‘I see you have Bleu de Termignon,’ he said looking up and down the counter, ‘That’s very rare! There’s only one producer.’
‘We’ve been selling cheese from two producers,’ I corrected, ‘We still have some of both on the display. Most of the cheese is made by Catherine Richard and she tends to make a firmer, drier cheese but this piece here is all we have left of Bernard Richard’s cheeses and they tend to be softer and more broken down.’
He, was a french exporter who wanted also to import Cheddar and Stilton and to that end had just been in a meeting with Jay Butcher of Neal’s Yard Dairy. Unfortunately for him, as Mons Cheesemongers, buys its french cheese exclusively from Mons in France, he wasn’t going to get a sale here. However he took the news very well, was most impressed by the name of Herve Mons (‘He is very well known in France’ I was told) and proceeded to peruse the cheeses we had out to sell and try a few.
Bleu de Termignon is not an easy sell. It looks scary. It has entirely natural blueing – no mould powder is put into the milk and the cheeses aren’t even pierced. It blues inwards from cracks in the rind and it looks in some way prehistoric. It tastes extremely subtle though. At its best, the blueing has fennel, liquorice notes and because the blueing only follows tiny cracks in the curd, it is very gentle and herbacious rather than having bigger pockets of blue which you get in most continental blue cheeses. It’s made up in the Savoie in a ridiculously beautiful mountain valley and I can’t help feeling that it is a glimpse into a bygone age of cheesemaking. Catherine Richard uses wooden moulds to drain her curd which must help those natural cultures of Penicillium roqueforti going in the environment and drains her curd overnight in great big bags before it is moulded. In fact, there are many aspects of the recipe that are very close to Stilton. It’s just interesting to note that Stilton has developed into a creamy textured cheese over the years (but in that not so far removed from Bernard Richard’s Termignans) where Bleu de Termignan even in its softer cheeses has more structure. Again, this is purely supposition as I don’t know the cheeses, but Piedmont’s Castelmagno and Blu del Moncenisio (in its farmhouse versions), I feel must surely follow similar techniques as well or perhaps if they don’t any more, they must have developed the same way. Blu del Moncenisio in particular is made on the Italian side of the mountain of Mont Cenis. The Richards are just over the border on the French side.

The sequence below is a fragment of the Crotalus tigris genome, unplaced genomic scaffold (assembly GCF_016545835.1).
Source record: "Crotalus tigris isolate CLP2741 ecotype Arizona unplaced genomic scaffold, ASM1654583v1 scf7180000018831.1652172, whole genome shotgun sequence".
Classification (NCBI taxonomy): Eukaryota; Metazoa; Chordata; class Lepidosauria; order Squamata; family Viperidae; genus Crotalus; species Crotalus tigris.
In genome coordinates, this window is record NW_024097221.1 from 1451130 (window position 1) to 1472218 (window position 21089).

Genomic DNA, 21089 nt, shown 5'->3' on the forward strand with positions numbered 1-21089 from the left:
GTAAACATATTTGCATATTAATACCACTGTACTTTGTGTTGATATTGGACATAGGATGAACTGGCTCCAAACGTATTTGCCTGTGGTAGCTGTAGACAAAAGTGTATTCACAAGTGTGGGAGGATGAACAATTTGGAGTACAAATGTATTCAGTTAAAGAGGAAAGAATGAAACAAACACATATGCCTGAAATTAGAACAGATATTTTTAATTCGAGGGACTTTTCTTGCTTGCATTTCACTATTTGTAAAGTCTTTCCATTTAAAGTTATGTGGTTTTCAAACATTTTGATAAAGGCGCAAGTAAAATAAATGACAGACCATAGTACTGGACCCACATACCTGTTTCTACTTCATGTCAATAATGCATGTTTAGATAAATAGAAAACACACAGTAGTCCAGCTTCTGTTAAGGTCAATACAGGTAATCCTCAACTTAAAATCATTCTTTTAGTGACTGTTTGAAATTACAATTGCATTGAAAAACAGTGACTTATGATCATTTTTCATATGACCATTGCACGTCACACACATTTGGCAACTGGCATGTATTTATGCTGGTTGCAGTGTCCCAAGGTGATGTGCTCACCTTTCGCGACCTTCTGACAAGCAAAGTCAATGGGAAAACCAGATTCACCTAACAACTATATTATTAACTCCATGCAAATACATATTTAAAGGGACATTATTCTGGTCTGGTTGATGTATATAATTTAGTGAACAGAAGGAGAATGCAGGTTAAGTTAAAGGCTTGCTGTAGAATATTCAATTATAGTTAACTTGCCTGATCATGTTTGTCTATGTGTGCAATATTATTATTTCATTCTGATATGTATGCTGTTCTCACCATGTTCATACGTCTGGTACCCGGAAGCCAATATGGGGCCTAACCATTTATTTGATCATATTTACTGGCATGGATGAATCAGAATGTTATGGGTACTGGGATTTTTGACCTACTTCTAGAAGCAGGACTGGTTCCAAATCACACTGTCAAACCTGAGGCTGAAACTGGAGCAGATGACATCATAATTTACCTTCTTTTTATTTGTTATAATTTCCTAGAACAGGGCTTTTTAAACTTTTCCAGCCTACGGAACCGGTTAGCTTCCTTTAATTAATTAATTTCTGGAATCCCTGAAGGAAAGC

Termignan isn’t the only blue cheese on the Mons Cheesemongers counter however, we are also selling the much more crowd pleasing Persille de Beaujolais which is effectively a Fourme d’Ambert recipe but they use hemispherical Gorgonzola vats and buy their mould cultures from Italian Gorgonzola making friends. This may or may not be Penicillium expansum / glaucum as discussed in a previous post but it certainly has a gentler and more mushroomy flavour than most savoury, herby roqueforti blueing. Another example of how the AOC system isn’t the be all and end all when it comes to quality because this cheese is gentle and delicious and yet can not command the prestige of Fourme.
(Persille de Beaujolais being made in semi hemispherical Gorgonzola vats)
And as if there were a theme to these last two cheeses we come on to Persille de Malzieu. This is Herve Mons’s Stichelton in effect. It is Roquefort but more traditional than Roquefort. Most Roquefort production is done on an industrial scale these days. There are smaller producers and there are some extremely quality driven producers, but there are no longer farmhouse Roquefort producers. Herve has persuaded a farmer just outside the AOC area for Roquefort cheese production but who had been selling their Lacaune sheeps milk for Roquefort production to make cheese with it. They basically make a farmhouse Roquefort and rather than following the strict letter of the law for recipe as laid down by the AOC, they mature it at warmer temperatures and without it going into the famous caves. They also seem to pierce it less. In essence they are going back to some of the techniques that would have been employed in farmhouse Roquefort production without the access to big refrigerated cold rooms or the desire to deliver that big, salty strong blue hit that Roquefort has become known for. In my opinion, it is delicious. It has the caramel notes of sheeps milk with the herby notes of blueing. That and the Bleu de Termignan are my favourite blue cheeses to sell. Oh and it’s about two thirds the price of Roquefort too. Without the AOC, it can’t command the same price. Better cheese, less money. I’m in!
- Glaucum? Expansum? Penicillium? Gliocladium? Let’s call the whole thing off! (thecheesemakingyears.wordpress.com)
- Food History: Roquefort and the World of Blue Cheese (ecosalon.com)
- All you ever wanted to know about Blue Cheese but were afraid to ask? (thecheesemakingyears.wordpress.com)